Yarmouth Veterinary Center

75 Willow Street
Yarmouth , ME 04096



The safety and effectiveness of inducing emesis at home varies based on several factors, including the agent used, the toxin ingested, the time since the toxin was ingested, the presence of other stomach contents, and the toxin's effect on the rate of stomach emptying. We strongly recommend to our clients that they do not attempt to make their pet vomit unless directed to by a veterinarian.

Studies have shown that emesis should be induced in less than an hour for it to be most effective. Inducing it after an hour may still be somewhat effective, and may still be recommended. Emesis induction after 4 hours is likely of no benefit unless the toxin is a large mass, such as a wad of gum, very large amounts of chocolate, grapes or raisins, iron tablets, blood or bone meal, or foreign objects.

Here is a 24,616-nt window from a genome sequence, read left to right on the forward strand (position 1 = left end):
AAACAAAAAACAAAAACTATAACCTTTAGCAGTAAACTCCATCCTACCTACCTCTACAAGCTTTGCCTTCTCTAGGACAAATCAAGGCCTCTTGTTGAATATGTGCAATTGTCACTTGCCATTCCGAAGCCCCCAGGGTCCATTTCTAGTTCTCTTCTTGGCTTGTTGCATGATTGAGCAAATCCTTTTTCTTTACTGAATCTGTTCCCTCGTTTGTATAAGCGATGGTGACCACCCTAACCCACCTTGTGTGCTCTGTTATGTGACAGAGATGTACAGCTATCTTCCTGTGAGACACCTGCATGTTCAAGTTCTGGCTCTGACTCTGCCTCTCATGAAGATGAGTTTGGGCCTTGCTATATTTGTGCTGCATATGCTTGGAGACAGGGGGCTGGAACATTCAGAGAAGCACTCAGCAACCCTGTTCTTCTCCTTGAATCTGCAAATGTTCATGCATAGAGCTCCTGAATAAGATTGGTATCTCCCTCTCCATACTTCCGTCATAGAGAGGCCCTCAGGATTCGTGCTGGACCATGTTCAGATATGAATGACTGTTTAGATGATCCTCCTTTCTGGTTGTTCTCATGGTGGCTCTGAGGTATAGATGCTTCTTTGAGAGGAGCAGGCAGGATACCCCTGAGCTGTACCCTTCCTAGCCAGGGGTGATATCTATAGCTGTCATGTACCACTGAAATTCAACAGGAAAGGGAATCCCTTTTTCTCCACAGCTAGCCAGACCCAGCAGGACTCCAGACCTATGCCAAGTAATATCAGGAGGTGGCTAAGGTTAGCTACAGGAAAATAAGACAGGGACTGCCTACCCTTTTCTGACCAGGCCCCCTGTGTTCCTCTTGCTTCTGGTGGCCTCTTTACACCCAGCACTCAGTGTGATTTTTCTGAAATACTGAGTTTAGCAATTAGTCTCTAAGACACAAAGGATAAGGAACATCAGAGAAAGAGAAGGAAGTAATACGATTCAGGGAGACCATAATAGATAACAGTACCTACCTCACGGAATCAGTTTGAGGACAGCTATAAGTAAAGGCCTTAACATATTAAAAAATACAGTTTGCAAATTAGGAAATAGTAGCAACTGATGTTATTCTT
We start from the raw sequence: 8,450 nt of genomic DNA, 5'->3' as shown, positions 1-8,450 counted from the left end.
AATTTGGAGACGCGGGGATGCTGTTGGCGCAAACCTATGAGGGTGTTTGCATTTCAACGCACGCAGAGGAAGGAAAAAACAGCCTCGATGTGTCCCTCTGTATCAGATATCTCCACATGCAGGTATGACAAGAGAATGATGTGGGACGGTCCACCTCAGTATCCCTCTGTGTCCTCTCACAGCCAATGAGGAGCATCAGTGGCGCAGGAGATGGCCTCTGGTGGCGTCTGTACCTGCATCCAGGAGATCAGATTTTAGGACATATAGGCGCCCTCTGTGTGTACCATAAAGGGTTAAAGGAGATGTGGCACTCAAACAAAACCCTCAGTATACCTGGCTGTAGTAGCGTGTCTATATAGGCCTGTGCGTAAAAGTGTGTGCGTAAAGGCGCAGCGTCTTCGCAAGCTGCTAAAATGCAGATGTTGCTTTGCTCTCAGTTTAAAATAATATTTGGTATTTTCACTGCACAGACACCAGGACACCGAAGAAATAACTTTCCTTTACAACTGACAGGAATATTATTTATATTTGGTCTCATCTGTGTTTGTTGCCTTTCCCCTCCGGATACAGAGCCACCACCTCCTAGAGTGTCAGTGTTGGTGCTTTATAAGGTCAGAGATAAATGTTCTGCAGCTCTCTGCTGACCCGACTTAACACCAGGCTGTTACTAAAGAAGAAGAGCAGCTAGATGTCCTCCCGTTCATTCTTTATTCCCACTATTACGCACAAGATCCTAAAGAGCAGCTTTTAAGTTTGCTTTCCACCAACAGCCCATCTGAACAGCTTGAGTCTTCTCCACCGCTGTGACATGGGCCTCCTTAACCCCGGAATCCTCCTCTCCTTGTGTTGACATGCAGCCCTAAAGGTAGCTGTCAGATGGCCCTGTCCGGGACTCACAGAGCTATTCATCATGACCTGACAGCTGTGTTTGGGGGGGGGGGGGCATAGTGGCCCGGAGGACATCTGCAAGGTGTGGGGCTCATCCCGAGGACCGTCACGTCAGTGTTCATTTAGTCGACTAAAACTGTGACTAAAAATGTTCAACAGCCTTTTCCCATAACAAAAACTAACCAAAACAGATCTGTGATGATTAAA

Hydrogen peroxide is the appropriate choice for inducing vomiting at home. Please consider:

Because time is of the essence, if you do not have the correct concentration or amount of hydrogen peroxide at home, or if you are not completely confident that you can administer the peroxide, then your dog should come in to our office.

Only 3% hydrogen peroxide should be used, not a stronger concentration, and it should be in date.

The dose is 1/2 to 2 teaspoons (2.5 to 10 ml) per pound of dog weight, not to exceed 3 tablespoons per dog.

Vomiting usually occurs in 10 minutes. If it does not, a second dose may be administered. If emesis does not occur after a second dose your do should be brought to the veterinarian.

Hydrogen peroxide should not be used for cats; cats need to be seen by the veterinarian.

Other agents have been recommended for inducing vomiting, including syrup of ipecac, table salt, and liquid dish detergent, but we DO NOT recommend using anything other than hydrogen peroxide.

Yarmouth Veterinary Center